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If I multiply a baseband signal \$A cos(C\omega t)\$ and a carrier signal \$B cos(D\omega t)\$, the result is \$\frac{AB}{2} [cos(C-D)\omega t+cos(C+D)\omega t]\$, which is a double sideband, suppressed carrier signal. My question is, how is the conversion gain defined in this situation? Would it be \$\frac{B}{2}\$ since the amplitude of each sideband is \$\frac{AB}{2}\$, or would it be \$B\$ since the total energy is spread among the two sidebands?

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You have to define what you mean by 'conversion gain'. Once you've done that, the question resolves itself.

Usually, when buying balanced mixers from a catalogue, the manufacturer specifies conversion gain as 'wanted sideband power' / 'input power', which results in a figure of -6dB for 'ideal' mixers. It's constant because in an RF mixer, the LO power is constant. But that's a physical system.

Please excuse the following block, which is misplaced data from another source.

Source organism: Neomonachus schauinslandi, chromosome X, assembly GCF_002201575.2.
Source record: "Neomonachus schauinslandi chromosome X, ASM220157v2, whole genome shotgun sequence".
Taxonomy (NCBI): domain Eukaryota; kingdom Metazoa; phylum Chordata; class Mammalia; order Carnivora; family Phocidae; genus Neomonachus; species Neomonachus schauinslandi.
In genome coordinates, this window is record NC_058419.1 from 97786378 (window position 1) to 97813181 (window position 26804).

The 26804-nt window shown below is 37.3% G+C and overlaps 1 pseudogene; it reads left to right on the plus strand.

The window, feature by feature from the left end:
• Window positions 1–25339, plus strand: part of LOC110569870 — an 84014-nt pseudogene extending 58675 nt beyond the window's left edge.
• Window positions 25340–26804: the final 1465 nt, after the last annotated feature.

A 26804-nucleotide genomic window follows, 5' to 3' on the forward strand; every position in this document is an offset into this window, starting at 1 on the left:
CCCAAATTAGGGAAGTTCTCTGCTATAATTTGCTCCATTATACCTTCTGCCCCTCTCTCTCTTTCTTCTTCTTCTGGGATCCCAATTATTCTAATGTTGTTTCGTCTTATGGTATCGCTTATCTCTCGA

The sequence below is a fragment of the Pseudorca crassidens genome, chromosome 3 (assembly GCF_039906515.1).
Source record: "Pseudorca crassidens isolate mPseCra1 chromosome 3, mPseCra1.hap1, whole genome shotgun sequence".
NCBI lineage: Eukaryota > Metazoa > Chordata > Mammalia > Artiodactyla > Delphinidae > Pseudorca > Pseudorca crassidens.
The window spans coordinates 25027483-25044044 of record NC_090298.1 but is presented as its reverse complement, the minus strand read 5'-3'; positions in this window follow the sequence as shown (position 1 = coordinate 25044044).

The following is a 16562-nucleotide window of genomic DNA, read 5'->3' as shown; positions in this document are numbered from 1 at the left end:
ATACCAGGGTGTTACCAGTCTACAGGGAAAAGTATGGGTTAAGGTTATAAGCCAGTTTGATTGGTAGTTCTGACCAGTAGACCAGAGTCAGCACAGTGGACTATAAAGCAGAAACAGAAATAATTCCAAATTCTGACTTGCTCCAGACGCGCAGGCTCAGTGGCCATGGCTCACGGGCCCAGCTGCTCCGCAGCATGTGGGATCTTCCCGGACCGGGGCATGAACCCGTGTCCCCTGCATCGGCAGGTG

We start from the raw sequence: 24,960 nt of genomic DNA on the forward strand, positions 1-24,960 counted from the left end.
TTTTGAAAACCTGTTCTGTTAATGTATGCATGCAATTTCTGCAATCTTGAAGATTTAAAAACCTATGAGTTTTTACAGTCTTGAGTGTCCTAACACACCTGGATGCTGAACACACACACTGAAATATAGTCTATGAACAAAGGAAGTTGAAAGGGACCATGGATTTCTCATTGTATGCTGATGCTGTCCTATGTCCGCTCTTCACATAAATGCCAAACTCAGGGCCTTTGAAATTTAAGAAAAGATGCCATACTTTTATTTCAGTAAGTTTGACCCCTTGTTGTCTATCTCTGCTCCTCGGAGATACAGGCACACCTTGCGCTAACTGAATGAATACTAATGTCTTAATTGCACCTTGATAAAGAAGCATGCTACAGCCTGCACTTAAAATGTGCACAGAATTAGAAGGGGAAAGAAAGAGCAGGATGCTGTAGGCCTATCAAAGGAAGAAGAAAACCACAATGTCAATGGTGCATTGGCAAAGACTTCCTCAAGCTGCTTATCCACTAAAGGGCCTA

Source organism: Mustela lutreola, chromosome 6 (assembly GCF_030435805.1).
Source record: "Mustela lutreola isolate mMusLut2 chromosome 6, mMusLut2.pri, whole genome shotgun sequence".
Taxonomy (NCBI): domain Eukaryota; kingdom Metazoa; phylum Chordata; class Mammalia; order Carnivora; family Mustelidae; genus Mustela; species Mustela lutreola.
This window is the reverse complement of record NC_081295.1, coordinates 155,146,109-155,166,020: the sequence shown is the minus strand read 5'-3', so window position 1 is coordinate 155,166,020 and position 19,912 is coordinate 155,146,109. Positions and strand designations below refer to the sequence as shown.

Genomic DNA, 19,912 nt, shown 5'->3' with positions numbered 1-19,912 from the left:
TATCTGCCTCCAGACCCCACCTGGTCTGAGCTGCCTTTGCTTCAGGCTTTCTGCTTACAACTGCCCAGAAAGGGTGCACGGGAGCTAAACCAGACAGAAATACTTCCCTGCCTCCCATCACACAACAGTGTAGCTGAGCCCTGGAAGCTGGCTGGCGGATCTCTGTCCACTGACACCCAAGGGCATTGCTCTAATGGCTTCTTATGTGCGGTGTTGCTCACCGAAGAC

If you want to define derived terms from a mathematical formula, then the definition will yield whatever you put into it.

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